At one of the other several extremes of the mapped landscape of CIL, norms of the socalled peremptory class may again sidestep interpretation. As well as the contestedness of such norms jus cogens in terms of evaluation, there are other reasons for putting them to one side in the present analysis. Importantly, the claimed universality of such norms is not a reason for their exclusion. For the class of CIL most interesting for present purposes, contains CIL that are themselves in a sense universal. These are “general CIL … binding on all States.” Such ‘general’ CIL would seem to include the comity/reciprocity based understandings around acts of state, diplomatic protection and the immunity of Heads of State, and state responsibility: understandings that might be said to be inherent to statehood itself, yet inherent in substantive ways (here contrast the procedural role played by pacta sunt servanda). Interpretation is surely of the essence of such CIL. If these distinctions among CIL are valid, then different genres of CIL are as different from each other as are CIL from conventions: a diversity obscured by the wording of Art 38. (In contrast, like happy families, treaties are perhaps basically all alike.)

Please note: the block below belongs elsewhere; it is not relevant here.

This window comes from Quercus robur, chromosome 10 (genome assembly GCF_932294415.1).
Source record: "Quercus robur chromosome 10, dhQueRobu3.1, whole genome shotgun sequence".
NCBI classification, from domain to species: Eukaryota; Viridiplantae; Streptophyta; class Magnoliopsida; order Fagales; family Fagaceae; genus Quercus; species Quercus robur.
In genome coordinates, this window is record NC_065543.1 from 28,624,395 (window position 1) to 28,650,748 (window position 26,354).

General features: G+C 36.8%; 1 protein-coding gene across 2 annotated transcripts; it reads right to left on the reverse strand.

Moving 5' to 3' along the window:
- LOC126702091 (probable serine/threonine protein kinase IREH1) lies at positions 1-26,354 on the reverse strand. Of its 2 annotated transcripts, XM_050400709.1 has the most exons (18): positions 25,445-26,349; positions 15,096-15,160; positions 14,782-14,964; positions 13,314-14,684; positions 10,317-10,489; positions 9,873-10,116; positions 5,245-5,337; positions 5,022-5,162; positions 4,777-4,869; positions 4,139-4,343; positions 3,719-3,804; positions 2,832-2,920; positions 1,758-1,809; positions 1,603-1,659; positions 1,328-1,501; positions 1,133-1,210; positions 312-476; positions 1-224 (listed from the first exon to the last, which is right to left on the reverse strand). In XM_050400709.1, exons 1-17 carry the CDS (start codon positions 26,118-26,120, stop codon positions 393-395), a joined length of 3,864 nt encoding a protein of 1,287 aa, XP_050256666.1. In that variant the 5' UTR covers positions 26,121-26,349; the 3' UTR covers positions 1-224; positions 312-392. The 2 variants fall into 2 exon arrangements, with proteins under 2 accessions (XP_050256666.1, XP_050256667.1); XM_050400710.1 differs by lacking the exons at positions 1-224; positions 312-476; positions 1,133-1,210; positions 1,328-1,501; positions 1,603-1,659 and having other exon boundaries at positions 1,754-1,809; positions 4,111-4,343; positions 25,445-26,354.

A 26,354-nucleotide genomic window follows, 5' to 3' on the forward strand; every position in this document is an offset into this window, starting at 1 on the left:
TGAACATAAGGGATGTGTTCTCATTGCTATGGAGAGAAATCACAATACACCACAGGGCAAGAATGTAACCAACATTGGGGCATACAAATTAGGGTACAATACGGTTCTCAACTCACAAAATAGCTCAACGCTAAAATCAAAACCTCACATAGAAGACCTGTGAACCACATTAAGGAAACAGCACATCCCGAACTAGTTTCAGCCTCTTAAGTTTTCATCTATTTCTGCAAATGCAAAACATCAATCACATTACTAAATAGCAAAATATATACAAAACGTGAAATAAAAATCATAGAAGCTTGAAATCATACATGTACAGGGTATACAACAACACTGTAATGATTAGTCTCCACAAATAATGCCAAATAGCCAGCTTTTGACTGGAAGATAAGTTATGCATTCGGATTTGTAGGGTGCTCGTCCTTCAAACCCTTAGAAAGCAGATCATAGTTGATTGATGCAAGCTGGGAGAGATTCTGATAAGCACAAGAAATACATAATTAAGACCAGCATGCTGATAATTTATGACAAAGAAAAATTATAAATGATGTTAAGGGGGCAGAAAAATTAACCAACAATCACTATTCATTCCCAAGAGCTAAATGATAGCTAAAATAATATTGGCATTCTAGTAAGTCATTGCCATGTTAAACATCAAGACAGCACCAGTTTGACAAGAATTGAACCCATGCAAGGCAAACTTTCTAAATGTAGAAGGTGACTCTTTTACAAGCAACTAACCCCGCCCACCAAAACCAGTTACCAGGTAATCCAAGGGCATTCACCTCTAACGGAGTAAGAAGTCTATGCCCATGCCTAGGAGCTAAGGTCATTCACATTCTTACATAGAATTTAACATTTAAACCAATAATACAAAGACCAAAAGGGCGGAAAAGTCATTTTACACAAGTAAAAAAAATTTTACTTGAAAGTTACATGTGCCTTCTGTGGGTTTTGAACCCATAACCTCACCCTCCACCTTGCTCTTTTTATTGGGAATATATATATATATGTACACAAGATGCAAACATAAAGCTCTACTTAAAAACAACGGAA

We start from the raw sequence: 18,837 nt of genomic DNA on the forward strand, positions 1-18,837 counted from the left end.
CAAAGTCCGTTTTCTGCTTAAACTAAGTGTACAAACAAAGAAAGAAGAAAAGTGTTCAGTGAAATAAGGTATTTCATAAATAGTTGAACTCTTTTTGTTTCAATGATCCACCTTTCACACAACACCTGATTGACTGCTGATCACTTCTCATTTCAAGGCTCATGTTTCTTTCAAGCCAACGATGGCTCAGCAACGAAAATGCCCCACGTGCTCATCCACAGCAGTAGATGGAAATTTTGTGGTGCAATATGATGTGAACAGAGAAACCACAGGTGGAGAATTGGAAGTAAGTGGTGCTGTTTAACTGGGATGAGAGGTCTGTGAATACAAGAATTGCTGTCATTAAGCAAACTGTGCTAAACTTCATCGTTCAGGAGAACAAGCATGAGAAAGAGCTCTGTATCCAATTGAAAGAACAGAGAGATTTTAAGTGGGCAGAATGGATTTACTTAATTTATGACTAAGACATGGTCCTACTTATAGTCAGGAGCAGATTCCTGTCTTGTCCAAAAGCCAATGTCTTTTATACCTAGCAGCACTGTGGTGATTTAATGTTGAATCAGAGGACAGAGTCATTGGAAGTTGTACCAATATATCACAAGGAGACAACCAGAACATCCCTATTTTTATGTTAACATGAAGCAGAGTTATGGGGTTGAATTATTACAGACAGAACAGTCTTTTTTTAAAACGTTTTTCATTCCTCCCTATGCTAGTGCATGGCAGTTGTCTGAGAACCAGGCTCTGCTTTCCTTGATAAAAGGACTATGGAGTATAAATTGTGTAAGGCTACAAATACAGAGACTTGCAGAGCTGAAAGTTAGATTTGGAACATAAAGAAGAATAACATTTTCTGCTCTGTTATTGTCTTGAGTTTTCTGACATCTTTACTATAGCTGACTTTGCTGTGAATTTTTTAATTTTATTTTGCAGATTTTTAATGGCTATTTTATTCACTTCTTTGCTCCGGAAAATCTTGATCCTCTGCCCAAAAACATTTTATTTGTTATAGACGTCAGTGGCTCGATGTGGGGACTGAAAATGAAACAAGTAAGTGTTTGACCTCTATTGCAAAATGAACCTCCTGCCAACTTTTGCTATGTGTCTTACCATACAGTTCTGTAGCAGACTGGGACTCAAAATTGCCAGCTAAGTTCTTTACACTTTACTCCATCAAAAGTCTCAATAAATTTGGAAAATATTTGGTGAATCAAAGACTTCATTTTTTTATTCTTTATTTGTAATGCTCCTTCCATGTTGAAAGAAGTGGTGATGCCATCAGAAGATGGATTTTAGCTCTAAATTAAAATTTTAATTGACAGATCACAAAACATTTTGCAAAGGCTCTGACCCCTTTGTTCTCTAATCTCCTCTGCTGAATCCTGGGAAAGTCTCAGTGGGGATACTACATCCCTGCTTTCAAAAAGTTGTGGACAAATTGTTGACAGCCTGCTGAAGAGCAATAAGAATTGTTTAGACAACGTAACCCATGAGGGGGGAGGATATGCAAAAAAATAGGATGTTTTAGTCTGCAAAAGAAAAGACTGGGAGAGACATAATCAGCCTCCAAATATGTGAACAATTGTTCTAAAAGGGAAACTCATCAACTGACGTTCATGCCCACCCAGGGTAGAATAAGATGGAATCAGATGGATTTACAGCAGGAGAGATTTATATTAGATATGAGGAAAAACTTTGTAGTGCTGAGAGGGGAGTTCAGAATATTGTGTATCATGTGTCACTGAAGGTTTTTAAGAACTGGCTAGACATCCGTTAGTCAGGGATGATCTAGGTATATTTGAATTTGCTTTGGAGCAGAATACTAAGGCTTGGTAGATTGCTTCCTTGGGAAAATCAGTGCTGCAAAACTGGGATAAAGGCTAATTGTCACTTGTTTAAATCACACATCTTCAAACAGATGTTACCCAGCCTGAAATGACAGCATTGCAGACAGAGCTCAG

4.1.3 / Orfeas Chasapis-Tassinis
Interpreting State Practice and Interpreting the Rules of Customary International Law: Practical Relevance and Theoretical Reflection